), king of Sparta, 17th of the Agids, was one of the sons of ANAXANDRIDES by his first wife, and, according to some accounts, was twin-brother to Cleombrotus (Hdt. 5.39
; Paus. 3.3
He succeeded on the throne his half-brother Cleomenes I., about B. C. 491,his elder brother Dorieus also having previously died [DORIEUS]. When Greece was invaded by Xerxes, the Greek congress, which was held at the Isthmus of Corinth, determined that a stand should be made against the enemy at the pass of Thermopylae, and Leonidas had the command of the force destined for this service.
The number of his army is varionsly stated: according to Herodotus, it amounted to somewhat more than 5000 men, of whom 300 were Spartans; in all probability, the regular band of (so called) ἱππεῖς
selected by the Hippagretae, τοὺς κατεστεῶτας τριηκοσίους
, as Herodotus calls them (comp. Müller, Dor.
The remainder of the Lacedaemonian force was to follow after the celebration of the festival of the Carneia. Plutarch affirms that funeral games were celebrated in honour of Leonidas and his comrades, before their departure from Sparta; according also to him and Diodorus, it was said at the same time by the self-devoting hero, that the men he took with him were indeed few to fight, but enough to die; and, when his wife, Gorgo, asked him what his last wishes were, he answered, " Marry a brave husband and bear brave sons." All this, however, has very much the air of a late and rhetorical addition to the story; nor is it certain that Leonidas and his band looked forward to their own death as the inevitable result of their expedition, though Herodotus tells us that he selected for it such only as had sons to leave behind them, and mentions an oracle besides, which declared that Sparta could not be saved from ruin but by the death of her king. When the Greek army was assembled at Thermopylae, there was a prevalent desire on the part of the Peloponnesians to fall back on the Isthmus, and make their stand against the Persians there; and it was mainly through the influence of Leonidas that the scheme, selfish at once and impolitic, was abandoned.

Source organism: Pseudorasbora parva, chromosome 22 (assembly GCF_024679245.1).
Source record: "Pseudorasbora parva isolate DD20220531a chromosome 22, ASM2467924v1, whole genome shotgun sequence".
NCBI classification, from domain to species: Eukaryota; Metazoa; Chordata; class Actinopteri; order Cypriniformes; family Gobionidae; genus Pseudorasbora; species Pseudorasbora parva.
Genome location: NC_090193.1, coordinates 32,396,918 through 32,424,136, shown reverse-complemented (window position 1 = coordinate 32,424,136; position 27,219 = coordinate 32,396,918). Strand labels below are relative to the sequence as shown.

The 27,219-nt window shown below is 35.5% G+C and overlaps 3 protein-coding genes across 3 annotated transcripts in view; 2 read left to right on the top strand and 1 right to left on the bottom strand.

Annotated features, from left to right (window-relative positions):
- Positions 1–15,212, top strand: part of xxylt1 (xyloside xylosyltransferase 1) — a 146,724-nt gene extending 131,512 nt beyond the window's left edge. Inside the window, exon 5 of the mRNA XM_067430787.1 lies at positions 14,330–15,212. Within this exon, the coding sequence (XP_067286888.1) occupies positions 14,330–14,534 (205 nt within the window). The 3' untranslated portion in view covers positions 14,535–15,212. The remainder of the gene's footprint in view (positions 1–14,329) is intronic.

The sayings ascribed to him before the battle by Plutarch are well-known and characteristic enough of a Spartan, but are probably the rhetorical inventions of a later age. When it was known that the treachery of the Malian Epbialtes had betrayed the mountain path of the Anopaea to the Persians, after their vain attempts to force their way through the pass of Thermopylae, Leonidas, declaring that he and the Spartans under his command must needs remain in the post they had been sent to guard, dismissed all the other Greeks, except the Thespian and Theban forces. Then, before the body of Persians, who were crossing the mountain under Hydarnes, could arrive to attack him in the rear, he advanced from the narrow pass and charged the myriads of the enemy with his handful of troops, hopeless now of preserving their lives, and anxious only to sell them dearly.
In the desperate battle which ensued, Leonidas himself fell soon. His body was rescued by the Greeks, after a violent struggle. On the hillock in the pass, where the remnant of the Greeks made their last stand, a lion of stone (so Herodotus tells us) was set up in his honour; and Pausanias says that his bones were brought to Sparta forty years after, by one named Pausanias; but if he was the same who commanded at the battle of Plataea, " forty" must be an erroneous reading for " four" (see Larcher, ad Herod.
The later story of Leonidas and his followers perishing in a night-attack on the Persian camp is unworthy of credit. (Hdt. 7.175
; Paus. 3.4
; Diod. 11.4
; Plut. de Herod. Mal.
32, Apoph. Lac.; Strab. i. p.10
, ix. p. 429; Ael. VH 3.25
; Just. 2.11
; C. Nep. Them.
3; V. Max. 3.2
, Ext. 3; Cic. de Fin.
2.19, 30, Tusc. Disp.
1.42, 49; Simon. xv. Anthol. Graec.
vol. i. p. 61, ed. Jacobs.)
In the reign of Leonidas we arrive at an exact chronology (says Clinton, F. H.
vol. ii. p. 209), which we have gradually approached in the two preceding reigns of Anaxandrides and Cleomenes I.